Novel therapeutic nano-particles (lipocores): trapping poorly water soluble compounds
Perkins, Walter R.
Hirsh, Donald J.
Masters, Gregg R.
Christopher, Fecko J.
Janoff, Andrew S.
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The development of stable spherical lipid-coated drug particles that are termed ‘lipocores’ is reported here. Unlike conventional lipid-based particles (i.e. liposomes, emulsions, micelles), these particles are comprised solely of a core of a poorly water soluble drug surrounded by polyethyleneglycol conjugated lipid (PEG-lipid) and are formed via a ‘kinetic’ trapping process. These lipocore particles were made with the acyl chain of 16 carbon length (C16) acyl-chain derivatives of paclitaxel or vinblastine and with the polyene antifungal hamycin. Formation of the particles occurred regardless of the type of PEG-phospholipid used (i.e. acyl chain length, chain saturation, and polymer length) and could also be formed with the negatively charged lipid N-glutaryl-dioleoyl-phosphatidylethanolamine (DOPE-GA). Images from both freeze-fracture electron microscopy and electron cryo-microscopy revealed solid spherical structures with no internal lamellae for the PEG-lipid particles made with the C16 derivatives of paclitaxel (BrC16-T) or vinblastine (C16-Vin). From a solute distribution study of lipocores made with BrC16-T and distearoyl-phosphatidylethanolamine-PEG2000 (DSPE-PEG2000), the particles were found to have no measurable aqueous captured volume. Fluorescence anisotropy and order parameter measurements revealed the core material of these particles to be highly immobilized. The mole ratio of BrC16-T:lipid in the lipocores was typically >90:<10 and as high as 98:2, and the refrigerated lipocores were stable for several months. BrC16-T/DSPE-PEG2000 lipocores of 50–100 nm particle size were far less toxic than paclitaxel (Taxol®) after intraperitoneally (i.p.) or intravenously (i.v.) administration in mice and were active against i.p. and subcutaneously (s.c.) planted human (OvCar3) ovarian carcinoma grown in SCID mice. It is believed the high drug:lipid ratio, the stability, and therapeutic efficacy of these novel particles make them a paradigm for delivery of poorly water soluble drugs and/or their hydrophobic derivatives.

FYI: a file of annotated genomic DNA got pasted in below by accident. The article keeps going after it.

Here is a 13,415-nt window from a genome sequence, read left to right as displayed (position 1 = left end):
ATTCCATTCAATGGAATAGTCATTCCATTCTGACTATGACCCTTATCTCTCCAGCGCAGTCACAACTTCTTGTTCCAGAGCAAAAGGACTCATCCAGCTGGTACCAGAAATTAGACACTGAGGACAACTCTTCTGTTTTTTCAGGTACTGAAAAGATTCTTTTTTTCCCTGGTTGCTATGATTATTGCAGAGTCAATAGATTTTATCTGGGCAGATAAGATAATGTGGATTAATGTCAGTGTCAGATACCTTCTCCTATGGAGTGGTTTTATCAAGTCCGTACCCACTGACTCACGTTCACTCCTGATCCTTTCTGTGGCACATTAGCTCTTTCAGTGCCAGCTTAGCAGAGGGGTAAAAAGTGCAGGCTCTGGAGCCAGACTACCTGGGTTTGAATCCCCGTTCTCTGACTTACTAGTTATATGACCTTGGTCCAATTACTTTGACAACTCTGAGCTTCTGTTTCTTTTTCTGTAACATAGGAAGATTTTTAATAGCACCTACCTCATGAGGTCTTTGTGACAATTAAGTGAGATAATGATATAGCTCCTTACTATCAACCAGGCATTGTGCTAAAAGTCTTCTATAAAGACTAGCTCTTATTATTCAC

Perkins, W.R.; Ahmad, I.; Li, X.; Hirsh, D.J.; Masters, G.R.; Fecko, C.J.; Lee, J.; Ali, S.; Nguyen, J.; Schupsky, J.; Herbert, C.; Janoff, A.S.; Mayhew, E., "Novel therapeutic nano-particles (lipocores): trapping poorly water soluble compounds," International Journal of Pharmaceutics, Volume 200, Issue 1, 25 April 2000, Pages 27-39
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